Digital Government

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Since its inception, the Digital Government Track at HICSS has presented innovative research at the vanguard of digital government research and practice. This year is no different, despite our entering a third year of the global COVID-19 pandemic. Once again, the Digital Government Track received more than 75 number of completed research submissions, despite the smaller number of mini-tracks that the Track embraced this year.

Over the years, the Track has sought to maintain a balance between providing a venue for new and emerging topics with those that are mature with well-defined parameters. Typically, the acceptance rate for more mature topical mini-tracks is lower (20-30%), while the acceptance rate for emerging topics is higher (around 50) in order to promote the growth of scholarship in new areas. Overall, the Digital Government Track seeks an acceptance rate of below 50%, which we achieved this year as well.

The high number of submissions and the overall acceptance rate reaffirms the interest in Digital Government, which has been highlighted during the global COVID-19 pandemic when many physical government services ceased, as well as the ranking of the Digital Government Track as a prominent conference outlet in the field. After two years of interacting online, in 2023, we will come together as a community once again. In a very much anticipated in person conference, the Digital Government Track will offer the opportunity to explore cutting edge research through its nine mini-tracks:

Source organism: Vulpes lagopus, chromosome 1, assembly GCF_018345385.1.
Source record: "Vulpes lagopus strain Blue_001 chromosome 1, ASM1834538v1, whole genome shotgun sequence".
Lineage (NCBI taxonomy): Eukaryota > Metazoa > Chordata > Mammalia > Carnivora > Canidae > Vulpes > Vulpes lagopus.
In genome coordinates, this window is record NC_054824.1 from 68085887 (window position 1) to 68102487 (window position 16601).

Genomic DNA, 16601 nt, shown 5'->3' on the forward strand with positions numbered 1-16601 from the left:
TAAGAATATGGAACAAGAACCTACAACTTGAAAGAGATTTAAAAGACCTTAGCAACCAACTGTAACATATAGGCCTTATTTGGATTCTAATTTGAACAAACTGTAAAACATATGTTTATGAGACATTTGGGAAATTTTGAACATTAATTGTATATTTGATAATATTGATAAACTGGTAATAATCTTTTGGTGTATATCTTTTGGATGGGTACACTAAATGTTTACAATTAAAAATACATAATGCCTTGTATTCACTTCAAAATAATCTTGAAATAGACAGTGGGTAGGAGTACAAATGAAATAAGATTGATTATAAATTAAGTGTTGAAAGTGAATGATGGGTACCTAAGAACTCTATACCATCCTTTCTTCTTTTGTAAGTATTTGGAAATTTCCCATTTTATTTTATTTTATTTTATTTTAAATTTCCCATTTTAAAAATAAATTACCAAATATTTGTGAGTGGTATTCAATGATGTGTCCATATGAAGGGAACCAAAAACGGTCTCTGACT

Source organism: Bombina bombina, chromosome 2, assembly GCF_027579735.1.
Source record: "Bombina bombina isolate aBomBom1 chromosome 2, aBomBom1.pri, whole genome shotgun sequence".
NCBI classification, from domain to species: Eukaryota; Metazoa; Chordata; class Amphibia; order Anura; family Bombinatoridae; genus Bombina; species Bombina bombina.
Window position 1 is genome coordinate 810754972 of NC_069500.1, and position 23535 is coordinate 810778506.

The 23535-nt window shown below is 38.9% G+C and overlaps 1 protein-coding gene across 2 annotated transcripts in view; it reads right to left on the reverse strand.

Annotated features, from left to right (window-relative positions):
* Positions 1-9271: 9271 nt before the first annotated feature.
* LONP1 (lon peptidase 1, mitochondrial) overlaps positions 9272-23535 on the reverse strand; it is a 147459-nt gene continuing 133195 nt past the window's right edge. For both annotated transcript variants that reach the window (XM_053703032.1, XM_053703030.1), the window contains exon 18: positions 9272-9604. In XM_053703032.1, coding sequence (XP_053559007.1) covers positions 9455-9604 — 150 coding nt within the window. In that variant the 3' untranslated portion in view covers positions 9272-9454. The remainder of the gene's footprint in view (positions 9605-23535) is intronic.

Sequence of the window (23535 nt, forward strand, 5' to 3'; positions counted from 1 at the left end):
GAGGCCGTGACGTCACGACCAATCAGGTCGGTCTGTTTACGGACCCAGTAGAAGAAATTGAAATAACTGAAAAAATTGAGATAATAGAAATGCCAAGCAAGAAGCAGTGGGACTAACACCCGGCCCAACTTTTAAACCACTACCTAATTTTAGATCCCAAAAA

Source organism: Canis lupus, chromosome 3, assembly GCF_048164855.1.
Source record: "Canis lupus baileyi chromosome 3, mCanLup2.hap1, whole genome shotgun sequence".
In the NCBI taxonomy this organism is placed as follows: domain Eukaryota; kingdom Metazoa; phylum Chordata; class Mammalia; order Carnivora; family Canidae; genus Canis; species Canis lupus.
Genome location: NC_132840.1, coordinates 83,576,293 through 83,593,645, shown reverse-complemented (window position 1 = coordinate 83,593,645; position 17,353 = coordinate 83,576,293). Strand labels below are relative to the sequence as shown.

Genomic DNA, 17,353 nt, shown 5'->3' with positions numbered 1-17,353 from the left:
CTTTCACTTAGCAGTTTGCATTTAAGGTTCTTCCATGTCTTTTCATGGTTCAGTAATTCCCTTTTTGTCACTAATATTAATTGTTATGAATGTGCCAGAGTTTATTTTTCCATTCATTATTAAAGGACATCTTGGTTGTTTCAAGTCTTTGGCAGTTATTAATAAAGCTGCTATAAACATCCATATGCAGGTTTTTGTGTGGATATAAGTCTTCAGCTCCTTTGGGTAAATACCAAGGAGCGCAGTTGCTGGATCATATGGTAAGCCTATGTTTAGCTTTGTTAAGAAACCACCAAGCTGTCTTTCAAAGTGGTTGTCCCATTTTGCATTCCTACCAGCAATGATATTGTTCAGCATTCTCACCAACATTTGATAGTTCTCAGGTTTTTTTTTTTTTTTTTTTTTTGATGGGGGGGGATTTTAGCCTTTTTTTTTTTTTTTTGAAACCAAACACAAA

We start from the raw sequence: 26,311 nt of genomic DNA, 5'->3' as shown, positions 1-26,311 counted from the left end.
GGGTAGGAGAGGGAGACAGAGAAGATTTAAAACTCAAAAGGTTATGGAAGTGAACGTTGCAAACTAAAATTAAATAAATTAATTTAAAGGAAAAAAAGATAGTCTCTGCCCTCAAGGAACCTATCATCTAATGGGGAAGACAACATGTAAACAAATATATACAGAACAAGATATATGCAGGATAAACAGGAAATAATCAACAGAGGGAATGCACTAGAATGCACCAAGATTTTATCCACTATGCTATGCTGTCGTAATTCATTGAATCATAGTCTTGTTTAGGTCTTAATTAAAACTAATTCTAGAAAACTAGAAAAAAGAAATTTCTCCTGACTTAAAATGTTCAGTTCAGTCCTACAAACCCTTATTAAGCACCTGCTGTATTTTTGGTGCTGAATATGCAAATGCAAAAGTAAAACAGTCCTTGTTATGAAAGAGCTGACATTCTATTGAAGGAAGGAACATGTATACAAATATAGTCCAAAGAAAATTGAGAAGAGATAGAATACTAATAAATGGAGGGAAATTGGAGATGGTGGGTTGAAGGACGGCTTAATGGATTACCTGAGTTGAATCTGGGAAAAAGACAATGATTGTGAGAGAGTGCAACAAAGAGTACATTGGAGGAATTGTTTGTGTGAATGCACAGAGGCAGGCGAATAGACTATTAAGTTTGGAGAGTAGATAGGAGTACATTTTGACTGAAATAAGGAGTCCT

• AI in Government;
  • Cybersecurity and Privacy in Government;
  • Digital Government Theory: Development and Application;
  • Digital Government and Business Process Management (BPM);
  • Disaster Information, Resilience, for Emergency and Crisis Technologies (DIRECT);
  • Diversity, Equity, and Inclusion in Digital Government: Narrowing the Divides;
  • Emerging Topics in Digital Government;
  • Policies and Strategies for Digital Government;
  • Smart and Connected Cities and Communities;

The breadth and scope of the topics explored through the mini-tracks is a reflection of the continued growth of Digital Government as a field of study, as well as the evolution of global government engagement with digital technologies. As maintained through the Digital Government Reference Library v. 17.5 (, there are over 16,500 entries of peer-reviewed publications in the English language. Digital Government research continues to thrive both in numbers and in quality, and the HICSS conference is a reflection of that trajectory.

While the current topics in the Track will maintain continued interest and attract attention, we anticipate that future editions of the Digital Government Track at HICSS will give rise to new topics as the field continues to evolve and grow. We look forward to the continued exploration of established and emerging Digital Government research at the HICSS conference.

Mila Gasco Hernandez
University at Albany, SUNY

Christian Schaupp
West Virginia University